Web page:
Kaweco On The Orient Express – The Dia2

Firstly, my apologies to Agatha Christie.

Secondly, my title was inspired by the fact that, as far as I can ascertain, the original Dia was released in 1934, the same year as ‘Murder On The Orient Express’ and its successor the Dia2 is made to look like the original so it’s only a small leap of faith to imagine the original one in use on the famous train.

The Original Kaweco Dia

Kaweco Dia Original Web 300px

The Kaweco Dia2

Pen Web 300px.jpeg

As you can see the Dia2 is a very close replica of the original.

Box Web 300px.jpeg

It comes boxed in a standard Kaweco cardboard sleeve and that’s where the similarity ends; once you slide off the cardboard sleeve you won’t find the usual Kaweco tin instead what you find is an old-fashioned silk lined leather effect box that opens at the push of a button.

Box Catch Web 200px.jpeg


It makes me smile to see that Kaweco didn’t take the easy option and put the pen in a tin but took the time and trouble to have a box made that reflects the pen and its heritage. 


The Dia2 is a polished piano black with silver fittings with matching silver Kaweco emblems on the top of the cap and the bottom of the barrel and interestingly printed on the side of the cap is Kaweco Dia Germany where you might have expected to find ‘Dia2’.

Open Box Web 500px.jpeg

The cap unscrews to reveal a short section and the normal Kaweco number 5 nib, and although the pen, unposted, is only about 5 inches long it doesn’t feel short because the Dia2 sits very comfortably in my hand. The build quality is, as you would expect from Kaweco, very good; whilst it’s not a particularly heavy pen it is heavy enough to reassure you that this is a pen that was made to exacting standards.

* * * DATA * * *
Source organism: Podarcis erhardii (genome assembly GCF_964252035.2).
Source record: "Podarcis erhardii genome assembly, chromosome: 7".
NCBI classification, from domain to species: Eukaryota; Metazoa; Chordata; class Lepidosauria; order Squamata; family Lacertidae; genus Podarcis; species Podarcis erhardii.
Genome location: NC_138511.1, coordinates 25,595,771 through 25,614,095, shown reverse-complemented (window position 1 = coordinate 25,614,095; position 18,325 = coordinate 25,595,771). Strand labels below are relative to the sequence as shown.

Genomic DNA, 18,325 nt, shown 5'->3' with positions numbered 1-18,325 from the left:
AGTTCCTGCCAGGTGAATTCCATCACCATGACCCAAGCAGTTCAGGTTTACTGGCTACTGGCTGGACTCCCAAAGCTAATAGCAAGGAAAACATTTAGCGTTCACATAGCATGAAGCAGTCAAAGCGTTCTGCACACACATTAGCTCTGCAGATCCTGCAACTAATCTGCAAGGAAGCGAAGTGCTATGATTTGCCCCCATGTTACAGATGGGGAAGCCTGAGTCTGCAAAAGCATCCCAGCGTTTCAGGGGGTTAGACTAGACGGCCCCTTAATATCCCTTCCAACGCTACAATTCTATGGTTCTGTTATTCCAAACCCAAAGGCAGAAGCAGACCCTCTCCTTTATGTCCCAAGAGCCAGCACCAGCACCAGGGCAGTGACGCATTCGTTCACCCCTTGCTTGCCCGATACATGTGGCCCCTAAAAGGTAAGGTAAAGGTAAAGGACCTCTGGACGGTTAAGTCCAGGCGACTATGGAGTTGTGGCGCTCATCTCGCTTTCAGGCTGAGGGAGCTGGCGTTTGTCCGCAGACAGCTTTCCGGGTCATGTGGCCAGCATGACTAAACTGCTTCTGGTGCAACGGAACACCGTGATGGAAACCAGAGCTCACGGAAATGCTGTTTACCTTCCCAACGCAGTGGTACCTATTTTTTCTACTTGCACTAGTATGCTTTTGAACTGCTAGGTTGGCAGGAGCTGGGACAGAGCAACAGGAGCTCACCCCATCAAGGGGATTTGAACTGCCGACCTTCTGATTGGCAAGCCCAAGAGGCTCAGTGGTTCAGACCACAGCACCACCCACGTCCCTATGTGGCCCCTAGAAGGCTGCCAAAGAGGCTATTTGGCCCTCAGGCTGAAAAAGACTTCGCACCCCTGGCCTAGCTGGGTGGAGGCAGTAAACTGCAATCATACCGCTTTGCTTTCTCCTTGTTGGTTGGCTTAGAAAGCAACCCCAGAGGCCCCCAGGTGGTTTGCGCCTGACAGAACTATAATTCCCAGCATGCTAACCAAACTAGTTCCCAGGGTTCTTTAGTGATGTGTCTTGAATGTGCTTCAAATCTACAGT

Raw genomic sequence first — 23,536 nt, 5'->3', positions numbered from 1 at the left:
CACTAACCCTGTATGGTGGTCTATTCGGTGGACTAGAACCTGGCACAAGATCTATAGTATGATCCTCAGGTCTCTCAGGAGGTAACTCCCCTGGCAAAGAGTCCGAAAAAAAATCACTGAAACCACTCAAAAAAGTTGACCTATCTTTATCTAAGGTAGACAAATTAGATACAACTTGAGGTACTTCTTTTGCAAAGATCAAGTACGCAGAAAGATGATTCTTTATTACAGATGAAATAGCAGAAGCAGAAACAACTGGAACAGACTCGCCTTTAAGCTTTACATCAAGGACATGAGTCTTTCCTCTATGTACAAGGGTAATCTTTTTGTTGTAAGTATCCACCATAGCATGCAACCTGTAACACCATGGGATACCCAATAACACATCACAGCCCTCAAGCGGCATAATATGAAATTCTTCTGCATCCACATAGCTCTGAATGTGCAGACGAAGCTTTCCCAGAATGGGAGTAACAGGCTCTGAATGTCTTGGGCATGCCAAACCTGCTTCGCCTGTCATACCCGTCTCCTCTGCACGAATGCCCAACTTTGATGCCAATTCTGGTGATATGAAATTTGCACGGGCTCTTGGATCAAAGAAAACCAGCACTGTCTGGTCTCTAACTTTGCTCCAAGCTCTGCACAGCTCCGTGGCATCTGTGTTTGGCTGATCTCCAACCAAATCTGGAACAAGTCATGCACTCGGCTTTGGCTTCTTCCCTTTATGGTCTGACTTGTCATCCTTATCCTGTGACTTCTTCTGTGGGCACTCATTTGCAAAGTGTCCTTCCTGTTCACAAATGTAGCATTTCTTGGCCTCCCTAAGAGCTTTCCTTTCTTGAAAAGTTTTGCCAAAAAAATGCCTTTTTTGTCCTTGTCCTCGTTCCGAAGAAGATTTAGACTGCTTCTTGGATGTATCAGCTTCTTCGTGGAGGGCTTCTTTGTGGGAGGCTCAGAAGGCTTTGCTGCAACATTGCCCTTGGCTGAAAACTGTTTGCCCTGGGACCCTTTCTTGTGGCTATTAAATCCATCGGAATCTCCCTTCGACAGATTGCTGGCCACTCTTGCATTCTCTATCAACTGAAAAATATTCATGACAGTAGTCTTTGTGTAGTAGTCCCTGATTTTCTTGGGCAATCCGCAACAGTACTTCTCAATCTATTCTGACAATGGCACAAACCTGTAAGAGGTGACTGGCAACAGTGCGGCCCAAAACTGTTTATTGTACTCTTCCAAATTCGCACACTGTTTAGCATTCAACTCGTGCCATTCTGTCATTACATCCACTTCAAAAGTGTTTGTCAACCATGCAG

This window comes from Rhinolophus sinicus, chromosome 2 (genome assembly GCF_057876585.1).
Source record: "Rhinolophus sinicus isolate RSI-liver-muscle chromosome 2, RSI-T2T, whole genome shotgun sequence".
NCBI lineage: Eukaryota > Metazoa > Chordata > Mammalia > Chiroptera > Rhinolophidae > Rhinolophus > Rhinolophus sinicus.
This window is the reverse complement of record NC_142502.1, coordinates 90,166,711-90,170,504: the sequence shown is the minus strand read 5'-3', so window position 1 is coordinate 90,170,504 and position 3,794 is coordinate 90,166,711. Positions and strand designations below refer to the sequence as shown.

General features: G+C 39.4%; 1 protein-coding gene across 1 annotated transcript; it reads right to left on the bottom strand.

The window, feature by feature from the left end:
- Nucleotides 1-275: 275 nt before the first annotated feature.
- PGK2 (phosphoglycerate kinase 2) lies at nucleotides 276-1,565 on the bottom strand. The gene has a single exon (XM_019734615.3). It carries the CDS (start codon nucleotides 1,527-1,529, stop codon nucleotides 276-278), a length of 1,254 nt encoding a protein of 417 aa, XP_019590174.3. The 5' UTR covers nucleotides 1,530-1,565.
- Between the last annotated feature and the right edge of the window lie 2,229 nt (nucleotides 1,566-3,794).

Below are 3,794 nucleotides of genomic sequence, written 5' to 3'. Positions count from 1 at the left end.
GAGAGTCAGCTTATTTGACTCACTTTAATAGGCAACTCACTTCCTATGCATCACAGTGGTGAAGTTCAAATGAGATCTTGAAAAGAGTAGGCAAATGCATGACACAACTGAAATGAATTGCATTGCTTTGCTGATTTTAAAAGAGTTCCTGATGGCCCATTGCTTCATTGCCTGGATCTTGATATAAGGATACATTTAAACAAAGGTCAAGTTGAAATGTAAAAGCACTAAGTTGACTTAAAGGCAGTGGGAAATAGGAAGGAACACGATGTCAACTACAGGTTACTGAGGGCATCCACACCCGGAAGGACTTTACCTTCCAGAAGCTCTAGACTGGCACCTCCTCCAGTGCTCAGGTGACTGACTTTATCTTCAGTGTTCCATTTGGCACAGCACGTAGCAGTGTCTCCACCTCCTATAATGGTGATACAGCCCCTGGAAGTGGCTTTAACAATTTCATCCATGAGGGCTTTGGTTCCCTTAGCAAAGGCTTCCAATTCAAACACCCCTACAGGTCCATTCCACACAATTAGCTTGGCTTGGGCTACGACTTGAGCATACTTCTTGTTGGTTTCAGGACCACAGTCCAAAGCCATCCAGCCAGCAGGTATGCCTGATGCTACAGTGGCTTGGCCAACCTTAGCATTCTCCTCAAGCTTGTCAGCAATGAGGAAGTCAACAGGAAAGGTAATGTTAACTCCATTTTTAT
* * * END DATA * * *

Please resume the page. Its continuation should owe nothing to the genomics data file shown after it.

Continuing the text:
Nib Web 300px.jpeg

As I said earlier it is the normal Kaweco number 5 nib but this nib seems just that bit smoother and it glides across the page making me wonder if Kaweco had these nibs tuned. I might be wrong and it could just be the nib I have but it has proved very reliable; mine is a medium and, to date, I’ve not had a single skip or hard start and I’ve been playing with it over the last couple of months, writing short notes, long pieces and sometimes leaving it for a couple of weeks without use to see how it would behave. Interestingly other than the ink I’ve used it has not suffered from any evaporation problems which I expected having left it for a couple of weeks at one stage.

My final thoughts about this pen is that it really does carry a sense of old fashioned charm and elegance that makes you want to write with it; but instead of the rush of the modern world it’s about taking time to consider the words you use before committing the ink to the paper. 

It might be a pen from the past but it’s definitely a pen for today, for my two cents this is probably the best pen Kaweco make, that I have used, and of all the Kaweco pens I own this this the only one I want to carry with me and use. 

This pen is definitely worth the pennies, if you are thinking of buying a new pen put this one at the top of your list, just remember to factor in the cost of a converter (if you need one) as Kaweco do not include one.

Disclaimer: The pen was purchased with my own funds at retail price. The opinions expressed in this review are my own; and I am not connected with either the retailers or manufacturers in any way.

Leave a Reply

Please log in using one of these methods to post your comment:

WordPress.com Logo

You are commenting using your WordPress.com account. Log Out /  Change )

Facebook photo

You are commenting using your Facebook account. Log Out /  Change )

Connecting to %s